Wednesday, July 28, 2010

Review from the Geological Society of "The Hockey Stick Illusion - Climategate and the corruption of science"

In 1998 a graph, which was to become famous as the ‘Hockey Stick’, made its debut in the pages of the prestigious journal Nature. The graph, constructed by climate scientist Michael Mann and colleagues, purported to show that late 20th Century temperatures were unprecedented in at least 1000 years. For many this was the smoking gun of Anthropogenic Global Warming (AGW). Before long the Hockey Stick became the icon of the International Panel on Climate Change (IPCC) and took (unacknowledged) centre-stage in Al Gore’s film An Inconvenient Truth. The scientific community immediately, and virtually unanimously, accepted the Hockey Stick at face value, even though it eliminated such familiar episodes of climatic history as the Medieval Warm Period and the Little Ice Age; these were explained away as regional or diachronous phenomena.

Not everybody, though, was prepared to take this new climate history on trust. Foremost among these sceptics was a Canadian mining engineer, Steve McIntyre. Over several years, in the teeth of resistance from the paleoclimatological community, he laboriously collected the raw data (mainly tree ring measurements) from which the Hockey Stick was derived. McIntyre identified numerous shortcomings with the reconstruction. The charges included cherry picking of data, use of invalid proxies and poor statistical techniques, which together produced a picture of exceptional 20th Century warming that was not present in the underlying data.

The response of the ‘Hockey Team’ (as Mann and colleagues came to be known) was to circle the wagons. McIntyre was dismissed as a crank, or a flunkey of the oil companies. Attempts were made to prevent publication of his analyses in the scientific press. When these tactics failed to silence him, the Hockey Team claimed that many independent studies confirmed their results. McIntyre, though, was able to show that these ‘independent’ studies used the same flawed data sets and techniques as the Hockey Stick and inevitably reached the same erroneous conclusions. The debate eventually reached Washington where two congressional committees concluded that Mann’s statistics could not support the conclusions he drew from them. Nonetheless the Hockey Team, with the support of the IPCC, pressed ahead with their depiction of the Hockey Stick as ‘settled science’.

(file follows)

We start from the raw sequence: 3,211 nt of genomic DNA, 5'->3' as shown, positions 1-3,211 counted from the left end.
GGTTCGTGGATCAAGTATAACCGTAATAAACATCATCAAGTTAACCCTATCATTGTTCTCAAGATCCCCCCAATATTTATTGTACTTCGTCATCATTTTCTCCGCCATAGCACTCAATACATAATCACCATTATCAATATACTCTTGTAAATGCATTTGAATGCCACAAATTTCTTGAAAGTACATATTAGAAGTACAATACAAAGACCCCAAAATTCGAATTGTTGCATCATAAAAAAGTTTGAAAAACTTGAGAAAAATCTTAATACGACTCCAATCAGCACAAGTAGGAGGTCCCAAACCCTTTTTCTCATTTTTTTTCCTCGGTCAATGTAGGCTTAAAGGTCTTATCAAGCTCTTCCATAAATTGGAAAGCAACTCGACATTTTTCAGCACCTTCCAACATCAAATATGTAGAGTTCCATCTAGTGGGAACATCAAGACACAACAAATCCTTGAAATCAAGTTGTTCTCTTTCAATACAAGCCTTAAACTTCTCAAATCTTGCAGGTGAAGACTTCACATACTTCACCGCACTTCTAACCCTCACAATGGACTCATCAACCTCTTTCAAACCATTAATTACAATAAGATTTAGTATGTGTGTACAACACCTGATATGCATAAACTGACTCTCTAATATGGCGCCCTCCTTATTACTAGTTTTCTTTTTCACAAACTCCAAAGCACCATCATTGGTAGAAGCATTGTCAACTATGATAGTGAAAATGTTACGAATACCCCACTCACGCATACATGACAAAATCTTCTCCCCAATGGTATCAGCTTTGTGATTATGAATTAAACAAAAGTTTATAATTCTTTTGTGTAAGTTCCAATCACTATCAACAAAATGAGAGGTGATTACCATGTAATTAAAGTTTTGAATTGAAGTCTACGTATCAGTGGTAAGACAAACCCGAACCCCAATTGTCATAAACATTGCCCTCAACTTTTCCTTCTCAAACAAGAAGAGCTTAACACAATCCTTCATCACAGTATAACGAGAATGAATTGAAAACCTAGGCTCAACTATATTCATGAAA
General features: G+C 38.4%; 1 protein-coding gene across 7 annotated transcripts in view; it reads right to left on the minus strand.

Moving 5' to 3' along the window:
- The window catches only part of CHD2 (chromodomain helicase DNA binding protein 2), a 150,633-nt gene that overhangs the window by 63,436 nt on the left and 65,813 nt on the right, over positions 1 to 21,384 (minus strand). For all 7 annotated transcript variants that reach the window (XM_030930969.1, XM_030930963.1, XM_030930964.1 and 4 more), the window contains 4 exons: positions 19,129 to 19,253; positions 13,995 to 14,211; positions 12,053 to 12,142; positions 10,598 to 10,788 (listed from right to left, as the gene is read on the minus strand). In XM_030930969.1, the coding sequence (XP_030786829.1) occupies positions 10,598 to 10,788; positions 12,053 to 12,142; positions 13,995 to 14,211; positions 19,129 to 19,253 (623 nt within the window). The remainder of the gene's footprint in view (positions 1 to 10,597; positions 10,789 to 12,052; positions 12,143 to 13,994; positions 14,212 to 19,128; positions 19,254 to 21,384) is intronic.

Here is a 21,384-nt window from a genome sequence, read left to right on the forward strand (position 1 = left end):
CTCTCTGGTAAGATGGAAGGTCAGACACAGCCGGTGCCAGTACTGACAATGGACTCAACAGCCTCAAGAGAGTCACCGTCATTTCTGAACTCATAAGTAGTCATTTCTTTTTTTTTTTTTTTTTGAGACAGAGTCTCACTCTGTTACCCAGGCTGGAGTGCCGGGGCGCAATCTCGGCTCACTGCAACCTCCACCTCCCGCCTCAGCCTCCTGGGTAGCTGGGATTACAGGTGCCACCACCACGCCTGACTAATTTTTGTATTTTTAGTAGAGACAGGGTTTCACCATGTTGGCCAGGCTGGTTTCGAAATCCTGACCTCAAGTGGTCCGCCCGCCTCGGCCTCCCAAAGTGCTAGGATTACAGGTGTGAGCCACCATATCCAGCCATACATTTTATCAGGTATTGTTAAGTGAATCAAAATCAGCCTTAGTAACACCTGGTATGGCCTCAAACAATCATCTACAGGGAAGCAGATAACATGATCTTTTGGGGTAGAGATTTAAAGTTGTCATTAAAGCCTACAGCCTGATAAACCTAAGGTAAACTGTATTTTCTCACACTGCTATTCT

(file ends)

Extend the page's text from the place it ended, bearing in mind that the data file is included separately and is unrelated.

Andrew Montford tells this detective story in exhilarating style. He has assembled an impressive case that the consensus view on recent climate history started as poor science and was corrupted when climate scientists became embroiled in IPCC politics. His portrayal of the palaeoclimatology community is devastating; they are revealed as amateurish, secretive, evasive and belligerent. But the most serious charge is that they have simply failed to demonstrate any scientific integrity in confronting McIntyre. The University of East Anglia emails, which appeared just as Montford was completing his book, suggest that the Hockey Team were more interested in knobbling McIntyre than in addressing his arguments.

The wider scientific community does not escape criticism. No serious effort was made to subject the Hockey Stick to independent scrutiny, despite its profound implications for the future of the planet and its inhabitants. In response to external challenge the scientific establishment’s reflex action was to side with the paleoclimatologists without bothering to check the evidence. This approach, no better than that of any other vested interest group, should dismay everyone of genuine scientific spirit.

Montford’s book ends on what is perhaps an inevitable low note, because the Hockey Team has not conceded that its temperature reconstructions are seriously flawed. However, if The Hockey Stick Illusion provokes a truly independent review of the evidence it will have served its purpose.


From Greenie Watch

Posted via email from Garth's posterous

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